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Type II Diabetes Mellitus Signaling | GeneGlobe

Type II Diabetes Mellitus Signaling

Pathway

Pathway Description

Diabetes is a metabolic disorder characterized by elevated circulating blood glucose levels. Elevated blood glucose level triggers the secretion of insulin from the pancreatic beta-cells. Insulin has two major effects: stimulation of glucose uptake into cells and suppression of glucose production by the liver.Type II diabetes mellitus is caused by defects in both insulin secretion by beta-cells and insulin signaling in adipocytes, hepatocytes, and skeletal muscle cells.

Chronic hyperglycemia induces deleterious effects on beta-cells function. The mechanism of glucotoxicity is, at least in part, mediated by generation of chronic oxidative stress. In a chronic hyperglycemic state, glucose metabolism leads to large amount of reactive oxygen species (ROS), through various pathways (oxidative phosphorylation, PKC activation, autooxidation, glycation, hexosamine and sorbitol metabolism). Since the expression levels of antioxidant enzymes such as catalase, superoxide dismutase, and glutathione peroxidase are very low in beta-cells, these cells are particularly susceptible to oxidative stress, which in turn causes beta-cells apoptosis and down-regulation of several beta-cell specific genes (insulin, GLUT2 and glucokinase). High ROS levels decrease expression and activity of two transcription factors (PDX-1 and MafA), which are involved in insulin, GLUT2 and glugokinase expression, leading to an impaired insulin secretion.

Insulin signaling involves binding of insulin to its receptor (INSR), followed by the tyrosine phosphorylation and activation of insulin receptor substrate (IRS) proteins. IRS activation leads to the translocation of glucose transporter (GLUT4) from intracellular vesicles to the cell surface, allowing glucose uptake, and to the activation of downstream signaling cascades leading to glycogenesis and antilipolysis.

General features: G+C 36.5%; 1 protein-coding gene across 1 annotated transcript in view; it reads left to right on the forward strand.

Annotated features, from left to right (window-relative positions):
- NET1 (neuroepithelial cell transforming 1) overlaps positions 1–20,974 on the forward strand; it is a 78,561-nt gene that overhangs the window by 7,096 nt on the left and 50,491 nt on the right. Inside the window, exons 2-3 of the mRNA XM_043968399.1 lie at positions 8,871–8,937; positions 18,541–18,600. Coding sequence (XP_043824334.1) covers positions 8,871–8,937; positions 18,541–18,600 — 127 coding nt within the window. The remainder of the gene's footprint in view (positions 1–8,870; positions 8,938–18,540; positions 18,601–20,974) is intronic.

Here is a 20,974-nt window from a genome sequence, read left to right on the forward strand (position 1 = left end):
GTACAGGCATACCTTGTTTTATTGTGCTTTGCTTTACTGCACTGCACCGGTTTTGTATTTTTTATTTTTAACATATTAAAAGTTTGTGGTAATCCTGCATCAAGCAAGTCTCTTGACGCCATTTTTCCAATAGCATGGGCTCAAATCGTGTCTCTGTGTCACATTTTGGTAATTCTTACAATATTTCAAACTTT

Negative modulation of insulin signaling is mediated via different pathways leading to insulin resistance. Insulin resistance is associated with obesity, in which levels of circulating free fatty acid (FFA) and TNFα are increased. FFA and TNFα have been shown to activate several IRS serine kinases (ERK, JNK, IKK, PKC, and mTOR). These kinases increase serine phosphorylation of IRS, reducing its ability to be activated by the insulin receptor, leading to negative regulation of insulin signaling. Adiponectin (ADIPO) is a protein hormone that signals via AMP kinase and regulates glucose uptake. Contrary to FFA and TNFα, adiponectin levels are decreased in visceral obesity, leading to inhibition of glucose uptake and insulin resistance.

Glucotoxicity leading to impaired beta-cell function and lipotoxicity leading to increased hepatic glucose production and decreased glucose transport in adipose tissue and muscle, both contribute to the progressive deterioration of glucose homeostasis observed in type II diabetes mellitus.